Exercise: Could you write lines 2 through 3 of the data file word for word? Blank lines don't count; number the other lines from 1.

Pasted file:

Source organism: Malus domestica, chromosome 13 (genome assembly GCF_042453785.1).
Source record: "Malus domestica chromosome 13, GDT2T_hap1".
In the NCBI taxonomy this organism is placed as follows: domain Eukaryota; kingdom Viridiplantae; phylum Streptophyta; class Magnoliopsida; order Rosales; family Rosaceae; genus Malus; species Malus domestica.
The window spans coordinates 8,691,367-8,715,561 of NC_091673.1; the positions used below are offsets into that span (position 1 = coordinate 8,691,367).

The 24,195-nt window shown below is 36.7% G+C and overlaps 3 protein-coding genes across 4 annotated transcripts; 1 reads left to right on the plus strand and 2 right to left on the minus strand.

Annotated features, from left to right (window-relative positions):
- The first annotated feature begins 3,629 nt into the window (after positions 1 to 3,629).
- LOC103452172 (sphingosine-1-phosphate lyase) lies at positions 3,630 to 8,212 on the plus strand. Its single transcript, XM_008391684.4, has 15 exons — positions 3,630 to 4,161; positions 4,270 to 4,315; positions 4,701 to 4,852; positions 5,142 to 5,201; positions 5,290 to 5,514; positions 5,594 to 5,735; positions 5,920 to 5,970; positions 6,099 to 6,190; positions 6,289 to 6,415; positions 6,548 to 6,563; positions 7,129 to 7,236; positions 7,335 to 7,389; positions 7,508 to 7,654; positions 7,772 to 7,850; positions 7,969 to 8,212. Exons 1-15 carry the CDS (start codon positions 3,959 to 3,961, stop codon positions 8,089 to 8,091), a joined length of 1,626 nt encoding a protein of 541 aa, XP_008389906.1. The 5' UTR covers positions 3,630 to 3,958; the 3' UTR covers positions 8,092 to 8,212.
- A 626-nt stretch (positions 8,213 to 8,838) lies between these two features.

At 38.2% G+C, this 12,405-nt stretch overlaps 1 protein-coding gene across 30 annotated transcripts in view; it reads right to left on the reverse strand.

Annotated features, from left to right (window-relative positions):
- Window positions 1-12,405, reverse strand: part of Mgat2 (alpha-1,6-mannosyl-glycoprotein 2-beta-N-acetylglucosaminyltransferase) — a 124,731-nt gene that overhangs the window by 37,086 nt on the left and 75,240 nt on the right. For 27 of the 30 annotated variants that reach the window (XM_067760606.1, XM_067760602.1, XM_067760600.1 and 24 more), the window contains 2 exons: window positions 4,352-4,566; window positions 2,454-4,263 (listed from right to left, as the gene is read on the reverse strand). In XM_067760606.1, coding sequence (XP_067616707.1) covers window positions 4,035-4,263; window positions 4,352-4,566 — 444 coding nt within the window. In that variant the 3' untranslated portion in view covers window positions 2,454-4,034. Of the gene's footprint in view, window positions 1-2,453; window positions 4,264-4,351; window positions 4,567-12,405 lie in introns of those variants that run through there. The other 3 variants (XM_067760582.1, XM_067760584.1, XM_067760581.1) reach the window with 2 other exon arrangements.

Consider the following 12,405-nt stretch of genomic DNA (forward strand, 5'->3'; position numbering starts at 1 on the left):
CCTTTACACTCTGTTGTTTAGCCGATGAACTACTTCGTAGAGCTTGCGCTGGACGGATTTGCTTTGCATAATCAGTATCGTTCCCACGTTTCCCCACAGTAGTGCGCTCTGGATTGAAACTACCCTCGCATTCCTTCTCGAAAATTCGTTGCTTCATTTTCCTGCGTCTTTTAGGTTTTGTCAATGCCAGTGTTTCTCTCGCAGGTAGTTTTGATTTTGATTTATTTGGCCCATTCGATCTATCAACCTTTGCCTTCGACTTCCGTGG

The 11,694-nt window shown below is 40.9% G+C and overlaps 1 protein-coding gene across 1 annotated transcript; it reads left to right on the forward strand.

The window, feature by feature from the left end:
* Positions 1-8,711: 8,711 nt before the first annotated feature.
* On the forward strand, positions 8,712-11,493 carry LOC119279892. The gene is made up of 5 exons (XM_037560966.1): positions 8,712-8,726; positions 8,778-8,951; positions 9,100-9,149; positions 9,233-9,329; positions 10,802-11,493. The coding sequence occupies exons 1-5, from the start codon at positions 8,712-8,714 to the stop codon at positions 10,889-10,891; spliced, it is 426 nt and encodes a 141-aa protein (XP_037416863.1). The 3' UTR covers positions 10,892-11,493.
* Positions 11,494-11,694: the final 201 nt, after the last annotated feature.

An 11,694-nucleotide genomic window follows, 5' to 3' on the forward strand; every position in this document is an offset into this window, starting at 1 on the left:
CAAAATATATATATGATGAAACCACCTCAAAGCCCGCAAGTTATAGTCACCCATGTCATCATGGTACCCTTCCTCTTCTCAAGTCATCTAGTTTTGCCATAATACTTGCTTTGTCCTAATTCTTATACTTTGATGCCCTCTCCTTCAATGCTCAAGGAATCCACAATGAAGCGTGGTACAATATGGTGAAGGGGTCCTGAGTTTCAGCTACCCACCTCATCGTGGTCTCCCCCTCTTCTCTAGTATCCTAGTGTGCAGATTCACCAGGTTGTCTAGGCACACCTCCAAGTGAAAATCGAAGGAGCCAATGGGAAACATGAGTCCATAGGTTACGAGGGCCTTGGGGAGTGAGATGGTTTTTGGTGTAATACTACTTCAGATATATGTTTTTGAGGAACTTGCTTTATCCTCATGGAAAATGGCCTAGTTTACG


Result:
Source record: "Malus domestica chromosome 13, GDT2T_hap1".
In the NCBI taxonomy this organism is placed as follows: domain Eukaryota; kingdom Viridiplantae; phylum Streptophyta; class Magnoliopsida; order Rosales; family Rosaceae; genus Malus; species Malus domestica.